So, for those who are voted, who did we vote for? And what was on our minds when we cast our vote? Some Christians might say, “How you vote isn’t going to change the world, but how you live.” Good point. I used to think that way and it does sound right. Surely putting our faith in politics to sort out our world’s problems is misguided. Jesus didn’t come to start a political party. Apostle Paul wrote about submitting to the government in Romans 13. So, perhaps we should just pray. Perhaps.

But then, in Mary’s song in the opening chapters of the Gospel of Luke, the vision of the Kingdom of God moves with the heartbeat of the child in her womb, “His mercy extends to those who fear him, from generation to generation. He has performed mighty deeds with his arm; he has scattered those who are proud in their inmost thoughts. He has brought down rulers from their thrones but has lifted up the humble. He has filled the hungry with good things but has sent the rich away empty.”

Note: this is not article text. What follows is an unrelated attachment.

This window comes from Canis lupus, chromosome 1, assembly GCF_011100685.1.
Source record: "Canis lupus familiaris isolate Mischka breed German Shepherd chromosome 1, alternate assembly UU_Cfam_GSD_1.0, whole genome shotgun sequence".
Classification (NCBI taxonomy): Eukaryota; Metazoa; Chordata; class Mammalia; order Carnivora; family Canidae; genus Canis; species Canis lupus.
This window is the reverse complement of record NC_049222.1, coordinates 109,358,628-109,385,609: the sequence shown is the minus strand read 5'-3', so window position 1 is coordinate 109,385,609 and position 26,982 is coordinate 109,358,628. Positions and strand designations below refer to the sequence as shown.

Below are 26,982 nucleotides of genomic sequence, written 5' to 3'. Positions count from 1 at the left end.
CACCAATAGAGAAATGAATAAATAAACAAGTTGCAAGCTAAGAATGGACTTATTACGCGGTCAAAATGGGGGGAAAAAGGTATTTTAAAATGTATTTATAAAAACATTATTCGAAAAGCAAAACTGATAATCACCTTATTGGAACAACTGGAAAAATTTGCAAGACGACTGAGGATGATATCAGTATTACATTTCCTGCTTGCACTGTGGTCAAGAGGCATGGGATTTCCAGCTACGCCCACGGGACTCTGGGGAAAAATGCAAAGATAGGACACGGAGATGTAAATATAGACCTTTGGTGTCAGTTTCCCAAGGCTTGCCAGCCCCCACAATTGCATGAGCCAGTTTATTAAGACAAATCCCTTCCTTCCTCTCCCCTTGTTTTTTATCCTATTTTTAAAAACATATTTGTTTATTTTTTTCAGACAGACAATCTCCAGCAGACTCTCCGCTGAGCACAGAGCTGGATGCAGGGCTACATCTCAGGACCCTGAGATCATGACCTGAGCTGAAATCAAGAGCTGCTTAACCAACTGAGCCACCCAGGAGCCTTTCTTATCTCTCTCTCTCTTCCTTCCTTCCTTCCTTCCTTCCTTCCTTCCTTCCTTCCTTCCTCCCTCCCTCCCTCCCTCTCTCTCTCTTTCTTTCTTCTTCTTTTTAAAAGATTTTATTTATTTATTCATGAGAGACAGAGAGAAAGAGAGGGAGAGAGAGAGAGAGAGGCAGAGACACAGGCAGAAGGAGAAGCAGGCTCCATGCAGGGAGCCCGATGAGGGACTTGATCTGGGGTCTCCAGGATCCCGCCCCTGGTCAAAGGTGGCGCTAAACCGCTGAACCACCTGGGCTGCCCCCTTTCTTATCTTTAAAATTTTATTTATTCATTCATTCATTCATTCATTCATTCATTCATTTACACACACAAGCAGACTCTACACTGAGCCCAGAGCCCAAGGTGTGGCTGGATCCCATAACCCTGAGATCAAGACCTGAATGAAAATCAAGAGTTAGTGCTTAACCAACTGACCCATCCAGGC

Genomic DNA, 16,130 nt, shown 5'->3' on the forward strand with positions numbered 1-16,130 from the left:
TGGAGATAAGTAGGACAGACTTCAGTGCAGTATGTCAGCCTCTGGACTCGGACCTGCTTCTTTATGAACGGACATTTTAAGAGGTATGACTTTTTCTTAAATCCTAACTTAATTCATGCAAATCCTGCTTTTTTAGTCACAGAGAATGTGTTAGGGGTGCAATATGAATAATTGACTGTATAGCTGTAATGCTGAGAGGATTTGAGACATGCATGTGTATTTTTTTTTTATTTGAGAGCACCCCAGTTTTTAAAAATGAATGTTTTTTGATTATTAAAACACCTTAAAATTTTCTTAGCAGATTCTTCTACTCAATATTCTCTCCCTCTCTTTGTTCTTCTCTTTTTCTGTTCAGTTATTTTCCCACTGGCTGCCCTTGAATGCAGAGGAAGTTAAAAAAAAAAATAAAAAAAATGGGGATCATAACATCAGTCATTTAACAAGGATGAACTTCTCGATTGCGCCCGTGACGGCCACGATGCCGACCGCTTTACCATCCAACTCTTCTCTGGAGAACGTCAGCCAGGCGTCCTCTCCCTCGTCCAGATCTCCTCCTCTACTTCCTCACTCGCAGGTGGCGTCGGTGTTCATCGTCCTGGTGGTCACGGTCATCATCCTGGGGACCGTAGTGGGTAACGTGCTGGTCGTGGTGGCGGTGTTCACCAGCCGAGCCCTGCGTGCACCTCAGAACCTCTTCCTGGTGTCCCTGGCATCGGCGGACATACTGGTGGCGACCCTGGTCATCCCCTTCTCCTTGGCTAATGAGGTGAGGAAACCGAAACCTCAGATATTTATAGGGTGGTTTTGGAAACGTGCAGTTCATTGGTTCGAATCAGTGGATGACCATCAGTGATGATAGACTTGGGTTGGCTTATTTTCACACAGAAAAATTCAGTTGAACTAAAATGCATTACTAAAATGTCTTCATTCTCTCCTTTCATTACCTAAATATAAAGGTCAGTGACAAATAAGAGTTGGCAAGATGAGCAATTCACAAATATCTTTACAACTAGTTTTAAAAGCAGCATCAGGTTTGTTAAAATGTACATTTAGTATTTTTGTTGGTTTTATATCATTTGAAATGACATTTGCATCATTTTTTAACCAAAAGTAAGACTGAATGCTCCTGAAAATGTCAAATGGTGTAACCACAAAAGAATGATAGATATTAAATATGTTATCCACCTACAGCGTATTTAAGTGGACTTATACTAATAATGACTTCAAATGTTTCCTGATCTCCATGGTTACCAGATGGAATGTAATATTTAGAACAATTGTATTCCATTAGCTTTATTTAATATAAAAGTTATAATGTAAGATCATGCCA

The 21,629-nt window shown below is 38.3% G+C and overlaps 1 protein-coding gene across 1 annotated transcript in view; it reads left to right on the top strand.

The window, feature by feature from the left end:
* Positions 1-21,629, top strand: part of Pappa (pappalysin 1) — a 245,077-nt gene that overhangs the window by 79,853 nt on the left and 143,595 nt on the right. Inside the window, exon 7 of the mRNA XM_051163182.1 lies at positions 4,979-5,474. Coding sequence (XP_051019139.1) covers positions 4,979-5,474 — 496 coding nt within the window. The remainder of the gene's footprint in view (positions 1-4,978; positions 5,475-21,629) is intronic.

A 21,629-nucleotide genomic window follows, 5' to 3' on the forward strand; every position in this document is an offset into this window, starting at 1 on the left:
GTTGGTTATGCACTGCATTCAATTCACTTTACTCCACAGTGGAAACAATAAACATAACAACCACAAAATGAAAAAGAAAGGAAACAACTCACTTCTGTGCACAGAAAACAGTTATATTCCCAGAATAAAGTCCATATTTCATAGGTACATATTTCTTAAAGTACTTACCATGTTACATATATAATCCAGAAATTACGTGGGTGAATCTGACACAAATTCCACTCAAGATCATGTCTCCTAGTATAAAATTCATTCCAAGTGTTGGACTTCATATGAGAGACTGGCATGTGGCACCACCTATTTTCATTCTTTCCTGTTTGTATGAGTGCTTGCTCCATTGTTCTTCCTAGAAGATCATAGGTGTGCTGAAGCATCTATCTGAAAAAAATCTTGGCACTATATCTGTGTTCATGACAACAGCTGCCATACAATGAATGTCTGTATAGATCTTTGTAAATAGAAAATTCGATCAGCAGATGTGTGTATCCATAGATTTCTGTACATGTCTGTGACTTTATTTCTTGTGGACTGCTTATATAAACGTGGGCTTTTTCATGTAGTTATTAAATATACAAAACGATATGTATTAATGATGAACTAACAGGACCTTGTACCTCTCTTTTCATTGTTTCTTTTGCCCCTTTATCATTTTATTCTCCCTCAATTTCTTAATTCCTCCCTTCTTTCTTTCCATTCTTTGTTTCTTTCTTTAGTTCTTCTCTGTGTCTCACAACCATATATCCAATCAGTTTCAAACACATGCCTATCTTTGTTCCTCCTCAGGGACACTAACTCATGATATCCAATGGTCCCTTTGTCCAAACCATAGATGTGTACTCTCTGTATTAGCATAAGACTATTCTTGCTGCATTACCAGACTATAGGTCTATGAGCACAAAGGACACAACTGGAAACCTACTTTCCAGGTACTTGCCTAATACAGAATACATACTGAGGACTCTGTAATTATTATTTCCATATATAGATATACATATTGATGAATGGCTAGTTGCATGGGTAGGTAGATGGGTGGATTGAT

The birth of Jesus sowed seeds of change that not only involved changed individual lives, but also the way people relate to one another in the world. The way Apostle Paul handled the case of Onesimus in the letter to Philemon is socially and politically subversive. So, there is more than meets the eye when we try to find guidance on politics in the Bible.